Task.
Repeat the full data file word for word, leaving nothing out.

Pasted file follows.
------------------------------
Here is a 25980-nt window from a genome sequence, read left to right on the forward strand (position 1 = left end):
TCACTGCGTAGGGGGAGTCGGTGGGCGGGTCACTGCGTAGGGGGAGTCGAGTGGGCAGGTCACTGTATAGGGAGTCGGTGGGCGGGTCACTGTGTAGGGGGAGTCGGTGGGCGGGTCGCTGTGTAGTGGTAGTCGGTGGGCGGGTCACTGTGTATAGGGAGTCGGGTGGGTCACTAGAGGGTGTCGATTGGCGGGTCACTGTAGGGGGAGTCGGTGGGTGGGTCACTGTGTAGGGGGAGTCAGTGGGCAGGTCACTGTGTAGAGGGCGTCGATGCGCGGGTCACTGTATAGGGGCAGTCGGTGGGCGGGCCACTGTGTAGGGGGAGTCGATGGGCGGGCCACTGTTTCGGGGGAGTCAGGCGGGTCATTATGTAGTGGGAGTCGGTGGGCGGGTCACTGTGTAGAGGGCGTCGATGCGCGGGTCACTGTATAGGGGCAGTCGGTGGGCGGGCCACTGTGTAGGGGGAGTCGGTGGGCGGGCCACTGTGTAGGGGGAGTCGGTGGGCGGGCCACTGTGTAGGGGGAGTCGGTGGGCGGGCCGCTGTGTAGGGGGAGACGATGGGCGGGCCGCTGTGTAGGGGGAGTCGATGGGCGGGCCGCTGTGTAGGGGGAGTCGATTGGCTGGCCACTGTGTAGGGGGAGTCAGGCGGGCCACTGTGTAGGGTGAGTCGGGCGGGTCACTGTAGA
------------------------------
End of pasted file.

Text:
Here is a 25980-nt window from a genome sequence, read left to right on the forward strand (position 1 = left end):
TCACTGCGTAGGGGGAGTCGGTGGGCGGGTCACTGCGTAGGGGGAGTCGAGTGGGCAGGTCACTGTATAGGGAGTCGGTGGGCGGGTCACTGTGTAGGGGGAGTCGGTGGGCGGGTCGCTGTGTAGTGGTAGTCGGTGGGCGGGTCACTGTGTATAGGGAGTCGGGTGGGTCACTAGAGGGTGTCGATTGGCGGGTCACTGTAGGGGGAGTCGGTGGGTGGGTCACTGTGTAGGGGGAGTCAGTGGGCAGGTCACTGTGTAGAGGGCGTCGATGCGCGGGTCACTGTATAGGGGCAGTCGGTGGGCGGGCCACTGTGTAGGGGGAGTCGATGGGCGGGCCACTGTTTCGGGGGAGTCAGGCGGGTCATTATGTAGTGGGAGTCGGTGGGCGGGTCACTGTGTAGAGGGCGTCGATGCGCGGGTCACTGTATAGGGGCAGTCGGTGGGCGGGCCACTGTGTAGGGGGAGTCGGTGGGCGGGCCACTGTGTAGGGGGAGTCGGTGGGCGGGCCACTGTGTAGGGGGAGTCGGTGGGCGGGCCGCTGTGTAGGGGGAGACGATGGGCGGGCCGCTGTGTAGGGGGAGTCGATGGGCGGGCCGCTGTGTAGGGGGAGTCGATTGGCTGGCCACTGTGTAGGGGGAGTCAGGCGGGCCACTGTGTAGGGTGAGTCGGGCGGGTCACTGTAGA